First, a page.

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“A Vote for Ken Hechler is a Vote Against Mountaintop Removal Coal Mining.”

By Peter Slavin


Ken Hechler ’35

Although he was born two years earlier than the late Sen. Robert Byrd, to many West Virginians, it made sense that Ken Hechler ’35 would challenge Gov. Joe Manchin in the Democratic primary to replace Byrd. An independent streak in politics and passionate dislike for strip mining have been defining features of Hechler’s seemingly endless political career and he saw the chance to allow voters a referendum on mountaintop removal.

Just as he had been the lone member of Congress to march for civil rights at Selma, Ala., when it comes to mountaintop removal, Hechler, now 95, has put his money where his mouth is. Last year, Hechler joined a Climate Ground Zero protest and crossed onto Massey Energy property, but the police refused to arrest him. A month later at another CGZ action, he succeeded in being one of 32 people taken into custody.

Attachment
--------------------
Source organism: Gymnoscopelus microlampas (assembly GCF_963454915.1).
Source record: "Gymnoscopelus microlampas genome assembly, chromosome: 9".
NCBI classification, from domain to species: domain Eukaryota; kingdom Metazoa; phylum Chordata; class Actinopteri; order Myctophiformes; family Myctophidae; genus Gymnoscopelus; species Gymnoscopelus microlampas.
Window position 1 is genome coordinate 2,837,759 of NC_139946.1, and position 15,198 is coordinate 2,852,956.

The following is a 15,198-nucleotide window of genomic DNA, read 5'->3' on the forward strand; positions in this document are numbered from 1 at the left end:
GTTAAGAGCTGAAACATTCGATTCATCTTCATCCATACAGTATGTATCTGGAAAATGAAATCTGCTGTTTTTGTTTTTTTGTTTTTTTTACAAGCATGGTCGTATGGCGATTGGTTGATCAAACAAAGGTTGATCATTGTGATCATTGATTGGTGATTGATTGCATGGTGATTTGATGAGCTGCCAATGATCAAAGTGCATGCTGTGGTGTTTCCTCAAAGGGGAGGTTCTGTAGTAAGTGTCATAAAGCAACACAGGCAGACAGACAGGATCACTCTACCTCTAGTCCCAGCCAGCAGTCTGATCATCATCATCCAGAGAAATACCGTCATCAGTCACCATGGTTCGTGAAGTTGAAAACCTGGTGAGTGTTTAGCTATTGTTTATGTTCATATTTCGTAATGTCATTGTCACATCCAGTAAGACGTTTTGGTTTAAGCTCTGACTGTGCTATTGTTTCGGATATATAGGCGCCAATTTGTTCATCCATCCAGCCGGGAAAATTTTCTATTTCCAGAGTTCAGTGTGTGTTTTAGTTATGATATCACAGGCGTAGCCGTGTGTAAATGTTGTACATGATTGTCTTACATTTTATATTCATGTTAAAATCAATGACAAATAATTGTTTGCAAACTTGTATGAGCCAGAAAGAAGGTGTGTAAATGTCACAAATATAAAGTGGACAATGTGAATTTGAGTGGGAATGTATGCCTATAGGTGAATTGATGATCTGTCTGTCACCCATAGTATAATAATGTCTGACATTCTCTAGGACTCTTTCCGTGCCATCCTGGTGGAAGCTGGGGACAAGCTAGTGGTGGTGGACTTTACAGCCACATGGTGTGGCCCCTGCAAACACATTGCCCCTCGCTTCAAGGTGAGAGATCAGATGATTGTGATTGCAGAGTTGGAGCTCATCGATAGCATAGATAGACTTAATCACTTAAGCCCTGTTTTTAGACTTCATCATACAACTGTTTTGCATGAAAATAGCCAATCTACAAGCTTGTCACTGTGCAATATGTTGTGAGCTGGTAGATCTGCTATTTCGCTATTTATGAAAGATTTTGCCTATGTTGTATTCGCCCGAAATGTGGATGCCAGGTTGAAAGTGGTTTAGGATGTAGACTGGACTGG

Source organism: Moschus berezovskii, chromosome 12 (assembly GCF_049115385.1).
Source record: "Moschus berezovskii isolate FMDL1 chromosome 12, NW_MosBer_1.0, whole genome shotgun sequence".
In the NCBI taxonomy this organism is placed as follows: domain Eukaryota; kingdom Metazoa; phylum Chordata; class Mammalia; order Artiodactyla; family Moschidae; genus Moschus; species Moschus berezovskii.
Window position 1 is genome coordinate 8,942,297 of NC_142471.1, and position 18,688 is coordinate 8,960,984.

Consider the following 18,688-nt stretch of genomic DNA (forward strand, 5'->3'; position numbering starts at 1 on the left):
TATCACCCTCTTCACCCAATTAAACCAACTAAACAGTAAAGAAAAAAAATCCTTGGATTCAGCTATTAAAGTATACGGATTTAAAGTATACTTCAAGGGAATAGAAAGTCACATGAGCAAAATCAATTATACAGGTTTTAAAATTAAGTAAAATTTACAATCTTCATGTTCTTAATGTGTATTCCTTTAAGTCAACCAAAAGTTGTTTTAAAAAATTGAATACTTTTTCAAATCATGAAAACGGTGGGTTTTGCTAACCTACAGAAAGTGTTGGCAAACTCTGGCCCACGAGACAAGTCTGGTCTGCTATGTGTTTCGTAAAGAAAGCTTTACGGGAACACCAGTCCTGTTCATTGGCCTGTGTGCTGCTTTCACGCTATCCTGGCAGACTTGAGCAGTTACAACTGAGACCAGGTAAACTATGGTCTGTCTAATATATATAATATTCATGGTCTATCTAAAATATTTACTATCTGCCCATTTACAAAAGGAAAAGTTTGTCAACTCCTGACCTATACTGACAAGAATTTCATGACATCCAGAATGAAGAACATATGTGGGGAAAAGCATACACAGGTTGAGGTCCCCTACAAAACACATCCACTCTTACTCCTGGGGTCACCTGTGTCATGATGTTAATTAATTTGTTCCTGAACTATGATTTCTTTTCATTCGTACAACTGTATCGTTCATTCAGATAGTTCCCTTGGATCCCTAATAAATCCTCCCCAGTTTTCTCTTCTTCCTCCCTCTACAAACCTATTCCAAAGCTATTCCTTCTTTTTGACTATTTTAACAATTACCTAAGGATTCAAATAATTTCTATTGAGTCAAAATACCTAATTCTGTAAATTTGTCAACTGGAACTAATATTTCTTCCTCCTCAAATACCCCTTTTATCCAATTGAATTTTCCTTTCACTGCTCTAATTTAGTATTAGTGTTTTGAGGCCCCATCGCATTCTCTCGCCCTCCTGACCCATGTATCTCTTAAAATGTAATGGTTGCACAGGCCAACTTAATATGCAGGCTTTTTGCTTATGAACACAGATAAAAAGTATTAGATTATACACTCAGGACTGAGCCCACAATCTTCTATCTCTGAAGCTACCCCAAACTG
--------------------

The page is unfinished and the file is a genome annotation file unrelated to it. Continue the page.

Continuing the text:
His public service goes back to the Nuremberg trials and the Truman White House and includes nine terms in Congress and four as West Virginia’s secretary of state. In 1975, during a Congressional recess, he went to work in a small West Virginia town—waiting tables, hauling garbage, mowing lawns, pumping gas, and serving as a hospital orderly—to reacquaint himself with life “outside the marbled halls of Washington, D.C.”

No one has a better claim on the anti-mountaintop removal banner than Hechler. He held the first congressional hearings on the practice in 1971 and then introduced the first federal bill to abolish strip mining. He got 90 co-sponsors—none from West Virginia—but the bill was bottled up in committee. He tried in vain again in 1974. When Congress finally passed legislation controlling surface mining in 1977, the regulations were watered down and mountaintop removal was exempted. So Hechler voted against the bill.

Hechler ran against Manchin on a single issue. “A vote for Ken Hechler,” he repeated across the state during his five-week campaign, “is a vote against mountaintop removal.” Environmental activists rallied to him and in a three-way race, he came in second with 17.3 percent of the ballots—enough, some say, to embarrass Manchin, who captured 72.9 percent.

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